petitioner shot the rifle “[f]ive or six times.”
Id. at pp. 218-19. After petitioner was done
shooting, he told Garcia “Let's go. . . he's on
the floor.” Id. at p. 220. Mr. Villa died the
next day. Id. at p. 17-18. After an autopsy, it was
determined that Mr. Villa died of one or two gunshot wounds.
Id. at 44-45.
was charged in two separate criminal cases involving the
victim, with his proceedings consolidated for a jury trial in
the Allegan County Circuit Court. In the case arising out of
events occurring on August 6, 2009, petitioner was convicted
of armed robbery, M.C.L. § 750.529; two counts of
unlawful imprisonment, M.C.L. § 750.349b; two counts of
assault with a dangerous weapon, M.C.L. § 750.82;
assault with intent to rob while armed, M.C.L. § 750.89;
and carrying a firearm during commission of a felony, M.C.L.
§ 750.227b. People v. Gonzalez, 2011 WL 4375080
at *1 (Mich. App. Sept. 20, 2011) (docket no. 298710). The
trial court sentenced petitioner to 17-1/2 to 50 years in
prison for the armed robbery and assault with intent to rob
while armed convictions; 10 to 15 years for the unlawful
imprisonment convictions; 2-1/2 to 4 years for the assault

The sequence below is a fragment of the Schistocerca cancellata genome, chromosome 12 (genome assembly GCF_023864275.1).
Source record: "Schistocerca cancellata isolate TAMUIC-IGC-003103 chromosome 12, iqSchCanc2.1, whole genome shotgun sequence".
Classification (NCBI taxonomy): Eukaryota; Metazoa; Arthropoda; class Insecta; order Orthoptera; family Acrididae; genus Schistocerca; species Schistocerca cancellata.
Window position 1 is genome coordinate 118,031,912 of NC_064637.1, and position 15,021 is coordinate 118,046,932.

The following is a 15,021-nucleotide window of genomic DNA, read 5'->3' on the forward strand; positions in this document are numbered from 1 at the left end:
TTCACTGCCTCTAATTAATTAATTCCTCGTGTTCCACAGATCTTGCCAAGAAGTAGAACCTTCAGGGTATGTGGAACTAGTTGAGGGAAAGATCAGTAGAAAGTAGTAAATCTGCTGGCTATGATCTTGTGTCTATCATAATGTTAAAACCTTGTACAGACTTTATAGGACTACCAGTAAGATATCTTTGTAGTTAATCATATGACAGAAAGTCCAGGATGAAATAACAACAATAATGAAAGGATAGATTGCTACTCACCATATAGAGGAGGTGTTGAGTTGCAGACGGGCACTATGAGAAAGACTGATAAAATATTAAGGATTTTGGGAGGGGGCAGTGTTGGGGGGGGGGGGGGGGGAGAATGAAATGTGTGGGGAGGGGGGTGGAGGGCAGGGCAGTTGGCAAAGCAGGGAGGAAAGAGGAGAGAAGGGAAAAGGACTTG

with a dangerous weapon convictions; and a consecutive two
year sentence for the felony-firearm conviction. Id.
case arising out of events occurring on August 14, 2009,
petitioner was convicted of first-degree murder, M.C.L.
§ 750.316; first-degree home invasion, M.C.L. §
750.110a(2); and carrying a firearm during the commission of
a felony, M.C.L. §750.227b. Id. (docket no.
298709). The trial court sentenced petitioner to life in
prison for the first-degree murder conviction and 13 to 20
years for the first-degree home invasion conviction, an a
consecutive two year sentence for the felony-firearm
through counsel, raised five issues in his direct appeal to
the Michigan Court of Appeals:
I. Whether this Court must vacate [petitioner's]